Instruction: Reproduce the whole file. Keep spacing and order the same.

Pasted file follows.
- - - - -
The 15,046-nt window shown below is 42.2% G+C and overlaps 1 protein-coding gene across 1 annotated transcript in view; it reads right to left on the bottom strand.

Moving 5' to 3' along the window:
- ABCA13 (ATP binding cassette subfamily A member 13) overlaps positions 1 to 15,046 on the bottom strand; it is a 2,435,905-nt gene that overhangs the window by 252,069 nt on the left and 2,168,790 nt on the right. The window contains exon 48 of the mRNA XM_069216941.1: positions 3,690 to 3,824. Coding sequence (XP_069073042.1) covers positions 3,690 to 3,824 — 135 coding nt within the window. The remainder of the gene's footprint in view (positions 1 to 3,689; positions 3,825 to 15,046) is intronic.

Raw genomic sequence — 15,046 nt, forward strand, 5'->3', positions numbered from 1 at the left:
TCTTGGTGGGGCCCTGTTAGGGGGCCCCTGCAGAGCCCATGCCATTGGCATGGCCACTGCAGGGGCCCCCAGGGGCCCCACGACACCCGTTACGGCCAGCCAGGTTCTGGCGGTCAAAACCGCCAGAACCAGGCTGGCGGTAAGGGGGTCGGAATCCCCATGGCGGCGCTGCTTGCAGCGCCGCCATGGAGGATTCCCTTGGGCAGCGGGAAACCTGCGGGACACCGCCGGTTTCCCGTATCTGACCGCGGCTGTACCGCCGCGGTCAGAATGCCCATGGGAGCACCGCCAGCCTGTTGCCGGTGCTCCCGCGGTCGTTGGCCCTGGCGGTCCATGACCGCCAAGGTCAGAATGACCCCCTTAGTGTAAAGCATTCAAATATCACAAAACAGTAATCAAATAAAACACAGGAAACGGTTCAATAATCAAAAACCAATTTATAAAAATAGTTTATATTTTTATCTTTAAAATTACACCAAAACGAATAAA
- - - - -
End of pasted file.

The 15,046-nt window shown below is 42.2% G+C and overlaps 1 protein-coding gene across 1 annotated transcript in view; it reads right to left on the bottom strand.

Moving 5' to 3' along the window:
- ABCA13 (ATP binding cassette subfamily A member 13) overlaps positions 1 to 15,046 on the bottom strand; it is a 2,435,905-nt gene that overhangs the window by 252,069 nt on the left and 2,168,790 nt on the right. The window contains exon 48 of the mRNA XM_069216941.1: positions 3,690 to 3,824. Coding sequence (XP_069073042.1) covers positions 3,690 to 3,824 — 135 coding nt within the window. The remainder of the gene's footprint in view (positions 1 to 3,689; positions 3,825 to 15,046) is intronic.

Raw genomic sequence — 15,046 nt, forward strand, 5'->3', positions numbered from 1 at the left:
TCTTGGTGGGGCCCTGTTAGGGGGCCCCTGCAGAGCCCATGCCATTGGCATGGCCACTGCAGGGGCCCCCAGGGGCCCCACGACACCCGTTACGGCCAGCCAGGTTCTGGCGGTCAAAACCGCCAGAACCAGGCTGGCGGTAAGGGGGTCGGAATCCCCATGGCGGCGCTGCTTGCAGCGCCGCCATGGAGGATTCCCTTGGGCAGCGGGAAACCTGCGGGACACCGCCGGTTTCCCGTATCTGACCGCGGCTGTACCGCCGCGGTCAGAATGCCCATGGGAGCACCGCCAGCCTGTTGCCGGTGCTCCCGCGGTCGTTGGCCCTGGCGGTCCATGACCGCCAAGGTCAGAATGACCCCCTTAGTGTAAAGCATTCAAATATCACAAAACAGTAATCAAATAAAACACAGGAAACGGTTCAATAATCAAAAACCAATTTATAAAAATAGTTTATATTTTTATCTTTAAAATTACACCAAAACGAATAAA